It was a heady and confronting book, and quite short (two long essays), but that's almost all I remember of it — I retained the sensation, but I lost the précis. I'll have to revisit someday.

Various cartoonists - Wolfen Jump (comics)

Aug 9

This compilation is incredibly silly!! AFAICT the brief was "Whatever you want as long as WOLFMEN, also try and be at least slightly anime."

Most of the stories are like 8 pages tops, which isn't enough time to do... really... anything... story/character-wise, but at least 2/3 of them were good fun with high-quality high-personality art. If you're not sure whether to give a shit, read this and it should clear up everything.

Kimmy Walters - Uptalk (poetry)

Aug 9 (sorta)

Like with short stories, I don't read poetry collections whole or in order, and I always cache away fragments for winter.

Kimmy Walters writes the kind of poetry that characters in a Kelly Link story probably write. She is great. I also kind of want to name-check Aimee Bender here, too, but don't have a full theory of what the shared strand is. Pervasive surrealism combined with a method of playful transgression.

roadrunnertwice: Rebecca on treadmill. (Text: "She's a ROCKET SCIENTIST from the SOUTH POLE with FIFTY EXES?") (BitterGirl.Rebecca - Rocket scientist)

Andrea K. Höst — The Touchstone trilogy (re-read)

Feb 20-ish, 2016

These books still rule, and I needed some comfort-food re-reads.

This is where I remind you that the first book is free — kindle, smashwords — and you probably still haven't read these yet. Hint hint!

Bonus Level: Cardboard Computer — Kentucky Route Zero: Acts 1, 2 (replays), and 3, plus "Limits and Demonstrations," "The Entertainment," and "Here and There Along the Echo"

Mar 25, 2016

I think I've talked about Acts 1 and 2 here before. Act 3 is even better.

An interesting thing about KRZ: not only is it episodic, but it has a bunch of free, optional side-episodes that you can download as separate apps. These tend to be experimental and weird, but will drop crumbs of the main story from time to time. I highly recommend playing "The Entertainment" before starting Act 3: it's basically a metafictional overture for the whole act, in the form of a student play put on the ’70s by Carrington (the guy you can meet in act 1 who's seeking a venue for his new project). It's kind of a confrontational anti-game, with a hilariously shocking ending that turns out to be extremely relevant the instant the curtain rises on Act 3.

Anyway: this game isn't quite about what I thought it was about, and I'm excited for the next act.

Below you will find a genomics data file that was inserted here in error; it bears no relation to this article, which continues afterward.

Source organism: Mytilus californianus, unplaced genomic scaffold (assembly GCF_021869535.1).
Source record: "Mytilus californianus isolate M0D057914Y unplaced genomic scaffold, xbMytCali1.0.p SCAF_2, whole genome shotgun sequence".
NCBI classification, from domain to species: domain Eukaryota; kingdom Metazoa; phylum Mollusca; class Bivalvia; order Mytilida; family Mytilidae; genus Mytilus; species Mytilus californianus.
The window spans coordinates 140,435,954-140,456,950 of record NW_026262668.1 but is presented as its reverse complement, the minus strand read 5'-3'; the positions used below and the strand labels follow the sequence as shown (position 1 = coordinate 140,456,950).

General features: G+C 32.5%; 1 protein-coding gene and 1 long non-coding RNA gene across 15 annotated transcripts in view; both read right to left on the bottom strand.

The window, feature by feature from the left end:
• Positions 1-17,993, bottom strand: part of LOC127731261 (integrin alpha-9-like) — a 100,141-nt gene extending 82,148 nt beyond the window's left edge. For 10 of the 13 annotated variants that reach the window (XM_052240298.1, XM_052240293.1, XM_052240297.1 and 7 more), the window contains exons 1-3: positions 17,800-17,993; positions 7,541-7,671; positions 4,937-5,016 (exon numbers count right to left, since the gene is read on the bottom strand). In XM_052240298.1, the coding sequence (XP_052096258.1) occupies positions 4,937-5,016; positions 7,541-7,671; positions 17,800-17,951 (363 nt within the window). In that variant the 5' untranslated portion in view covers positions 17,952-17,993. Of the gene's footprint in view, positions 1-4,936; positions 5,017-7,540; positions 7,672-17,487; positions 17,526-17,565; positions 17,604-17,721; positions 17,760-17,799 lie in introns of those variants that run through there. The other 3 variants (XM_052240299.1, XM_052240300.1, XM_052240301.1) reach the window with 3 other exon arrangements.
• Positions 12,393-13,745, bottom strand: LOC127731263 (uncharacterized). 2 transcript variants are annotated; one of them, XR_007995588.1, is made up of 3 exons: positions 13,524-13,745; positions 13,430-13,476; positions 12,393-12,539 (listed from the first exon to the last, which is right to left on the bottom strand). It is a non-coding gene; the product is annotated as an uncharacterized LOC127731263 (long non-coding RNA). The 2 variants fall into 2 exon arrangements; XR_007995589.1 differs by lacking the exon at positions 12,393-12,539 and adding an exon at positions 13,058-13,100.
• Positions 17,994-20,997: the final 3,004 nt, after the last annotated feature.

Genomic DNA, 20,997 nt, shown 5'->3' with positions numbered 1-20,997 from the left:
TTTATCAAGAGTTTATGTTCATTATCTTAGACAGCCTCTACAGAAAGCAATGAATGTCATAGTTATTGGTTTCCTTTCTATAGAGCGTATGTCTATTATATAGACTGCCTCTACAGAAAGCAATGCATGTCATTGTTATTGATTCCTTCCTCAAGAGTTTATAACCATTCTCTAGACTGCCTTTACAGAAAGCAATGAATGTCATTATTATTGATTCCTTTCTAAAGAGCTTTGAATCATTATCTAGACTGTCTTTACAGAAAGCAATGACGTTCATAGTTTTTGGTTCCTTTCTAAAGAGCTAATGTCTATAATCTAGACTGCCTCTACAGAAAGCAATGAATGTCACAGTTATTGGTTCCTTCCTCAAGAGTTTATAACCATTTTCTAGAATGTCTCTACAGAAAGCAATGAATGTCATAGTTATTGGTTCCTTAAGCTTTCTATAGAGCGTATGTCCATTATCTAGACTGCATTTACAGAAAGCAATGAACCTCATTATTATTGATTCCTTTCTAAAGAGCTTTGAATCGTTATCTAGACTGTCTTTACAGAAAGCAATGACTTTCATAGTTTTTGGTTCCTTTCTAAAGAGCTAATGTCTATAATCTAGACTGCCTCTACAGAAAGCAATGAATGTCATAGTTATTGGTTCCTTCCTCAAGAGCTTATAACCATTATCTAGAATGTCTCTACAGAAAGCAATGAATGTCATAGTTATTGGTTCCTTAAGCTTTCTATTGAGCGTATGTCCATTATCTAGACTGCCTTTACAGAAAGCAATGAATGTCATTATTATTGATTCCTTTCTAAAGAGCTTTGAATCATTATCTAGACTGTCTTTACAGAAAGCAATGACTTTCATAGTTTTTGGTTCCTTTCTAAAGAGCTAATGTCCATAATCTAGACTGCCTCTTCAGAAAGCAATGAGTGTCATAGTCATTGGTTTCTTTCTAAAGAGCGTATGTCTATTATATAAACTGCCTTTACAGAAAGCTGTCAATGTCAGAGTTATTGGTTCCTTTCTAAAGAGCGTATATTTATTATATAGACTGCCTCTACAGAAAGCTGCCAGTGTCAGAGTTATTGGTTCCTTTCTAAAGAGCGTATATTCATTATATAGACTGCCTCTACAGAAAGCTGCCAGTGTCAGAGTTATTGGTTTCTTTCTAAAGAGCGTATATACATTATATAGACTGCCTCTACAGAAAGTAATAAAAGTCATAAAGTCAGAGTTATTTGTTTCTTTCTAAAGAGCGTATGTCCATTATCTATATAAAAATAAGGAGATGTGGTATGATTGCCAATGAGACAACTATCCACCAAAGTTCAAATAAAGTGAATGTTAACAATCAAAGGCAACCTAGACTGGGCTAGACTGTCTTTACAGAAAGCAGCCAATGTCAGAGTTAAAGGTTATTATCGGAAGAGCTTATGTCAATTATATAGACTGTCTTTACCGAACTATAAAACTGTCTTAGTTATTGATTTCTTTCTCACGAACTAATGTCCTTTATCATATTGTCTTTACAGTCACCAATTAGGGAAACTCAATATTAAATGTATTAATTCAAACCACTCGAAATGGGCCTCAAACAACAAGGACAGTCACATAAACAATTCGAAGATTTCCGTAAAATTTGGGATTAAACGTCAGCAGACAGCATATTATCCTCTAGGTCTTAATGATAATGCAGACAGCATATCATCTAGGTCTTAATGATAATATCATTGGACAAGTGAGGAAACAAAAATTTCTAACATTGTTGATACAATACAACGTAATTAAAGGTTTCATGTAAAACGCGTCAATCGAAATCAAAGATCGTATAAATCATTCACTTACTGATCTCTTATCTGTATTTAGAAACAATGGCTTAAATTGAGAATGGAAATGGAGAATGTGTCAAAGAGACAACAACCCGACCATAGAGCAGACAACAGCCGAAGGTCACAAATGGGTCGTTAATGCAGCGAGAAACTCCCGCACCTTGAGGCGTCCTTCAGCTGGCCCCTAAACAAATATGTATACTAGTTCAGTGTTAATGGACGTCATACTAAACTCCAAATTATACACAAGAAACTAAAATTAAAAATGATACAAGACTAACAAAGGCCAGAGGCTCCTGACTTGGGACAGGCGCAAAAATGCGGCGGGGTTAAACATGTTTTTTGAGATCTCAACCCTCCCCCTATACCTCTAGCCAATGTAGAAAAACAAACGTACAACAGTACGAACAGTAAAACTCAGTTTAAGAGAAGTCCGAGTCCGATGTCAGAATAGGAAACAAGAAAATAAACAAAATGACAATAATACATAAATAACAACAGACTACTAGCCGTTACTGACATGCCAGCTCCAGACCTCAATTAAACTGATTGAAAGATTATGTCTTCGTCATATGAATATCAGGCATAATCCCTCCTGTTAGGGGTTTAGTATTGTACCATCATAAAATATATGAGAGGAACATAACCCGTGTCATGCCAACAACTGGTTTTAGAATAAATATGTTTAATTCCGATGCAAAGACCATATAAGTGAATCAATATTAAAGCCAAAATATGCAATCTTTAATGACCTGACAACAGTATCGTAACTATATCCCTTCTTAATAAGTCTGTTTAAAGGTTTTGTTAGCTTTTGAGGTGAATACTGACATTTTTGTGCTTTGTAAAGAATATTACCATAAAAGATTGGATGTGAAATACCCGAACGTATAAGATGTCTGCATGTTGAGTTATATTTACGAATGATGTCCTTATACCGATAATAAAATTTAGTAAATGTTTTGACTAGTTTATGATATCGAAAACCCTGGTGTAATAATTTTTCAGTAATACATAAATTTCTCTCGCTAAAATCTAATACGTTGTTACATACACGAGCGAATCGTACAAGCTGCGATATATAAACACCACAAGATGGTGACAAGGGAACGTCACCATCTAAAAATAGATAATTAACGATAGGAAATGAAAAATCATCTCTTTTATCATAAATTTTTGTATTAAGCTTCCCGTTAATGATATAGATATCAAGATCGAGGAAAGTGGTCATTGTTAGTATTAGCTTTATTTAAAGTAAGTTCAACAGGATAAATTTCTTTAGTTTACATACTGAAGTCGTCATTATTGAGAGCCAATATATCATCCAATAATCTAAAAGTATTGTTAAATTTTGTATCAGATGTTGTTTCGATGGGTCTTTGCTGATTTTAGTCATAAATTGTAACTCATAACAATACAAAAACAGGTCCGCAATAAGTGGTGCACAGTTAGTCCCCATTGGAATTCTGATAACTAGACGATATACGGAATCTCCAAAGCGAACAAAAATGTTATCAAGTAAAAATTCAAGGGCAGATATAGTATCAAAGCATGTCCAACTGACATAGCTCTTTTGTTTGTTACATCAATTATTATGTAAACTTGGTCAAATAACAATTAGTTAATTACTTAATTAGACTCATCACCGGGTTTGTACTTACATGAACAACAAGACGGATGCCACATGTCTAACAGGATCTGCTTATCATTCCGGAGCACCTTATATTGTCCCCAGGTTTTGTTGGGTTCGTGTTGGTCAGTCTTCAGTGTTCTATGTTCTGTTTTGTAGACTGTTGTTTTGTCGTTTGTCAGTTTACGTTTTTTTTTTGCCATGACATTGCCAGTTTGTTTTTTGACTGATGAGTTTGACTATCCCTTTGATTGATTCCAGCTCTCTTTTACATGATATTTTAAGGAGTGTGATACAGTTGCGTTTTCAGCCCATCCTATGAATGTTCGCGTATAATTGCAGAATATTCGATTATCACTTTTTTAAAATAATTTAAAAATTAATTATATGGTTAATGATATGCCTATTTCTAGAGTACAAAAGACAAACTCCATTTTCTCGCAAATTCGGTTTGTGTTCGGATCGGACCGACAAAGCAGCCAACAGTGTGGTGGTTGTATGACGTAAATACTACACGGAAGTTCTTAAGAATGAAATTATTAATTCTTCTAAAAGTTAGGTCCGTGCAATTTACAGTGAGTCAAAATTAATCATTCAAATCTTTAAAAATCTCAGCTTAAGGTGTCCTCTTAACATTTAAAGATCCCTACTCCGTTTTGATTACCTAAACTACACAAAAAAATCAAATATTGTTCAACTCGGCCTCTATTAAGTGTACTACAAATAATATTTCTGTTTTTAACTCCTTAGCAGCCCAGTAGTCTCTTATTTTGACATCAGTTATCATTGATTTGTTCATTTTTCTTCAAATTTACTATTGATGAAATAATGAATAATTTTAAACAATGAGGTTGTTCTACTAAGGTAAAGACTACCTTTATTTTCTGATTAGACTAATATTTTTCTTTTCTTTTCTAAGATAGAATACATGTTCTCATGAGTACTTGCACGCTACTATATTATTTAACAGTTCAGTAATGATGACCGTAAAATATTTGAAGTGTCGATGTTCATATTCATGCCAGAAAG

Nicole Kornher-Stace — Archivist Wasp

April 5, 2016

A strange and intense post-apocalyptic ghost story.

I started out skeptical of this, but it won me over. It's kind of genre salad in a way that, now that I think of it, reminds me slightly of Smoketown. (Running in a very different direction with it.)

The metaphysics didn't quite make sense; it never really followed through on the tease that we'd find out what happened to the world; I remain very curious about why there are ghosts now when there didn't seem to be ghosts before. But ultimately it satisfied in the ways it needed to satisfy, and I kind of savor the lingering mysteries.

Andy Weir — The Martian

June 27

This was a really relaxing read, and it went down in a flash. A+ airplane or beach book; I quite enjoyed it.

"Relaxing????," you say. Well, it's technically a story about repeatedly almost dying in a frozen airless hellscape, sure, but in practice it reads like a series of really fun forum posts about how badly the HVAC system managed to fuck itself up (and our hero's legendarily janky patch job). About 4/5 of the book is the protagonist's log entries, which he only writes once he's tamed enough chaos to sit at a computer for an hour. So they're paradoxically calming!

The log entries are written in what I suspect is Weir's natural forum-post voice. He's not a very versatile writer (the 3rd-person alternate POV sections are all pretty weak), but he's very good at conversational technical explainers, so most of the book is A Real Fun Read If You Like That Sort of Thing (And I Do).

Bitter life-or-death struggle, presented as a series of really knotty engineering problems with clever "solutions" (including multiple off-label abuses of a plutonium-containing device). Good times.

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The Fell Types are digitally reproduced by Igino Marini.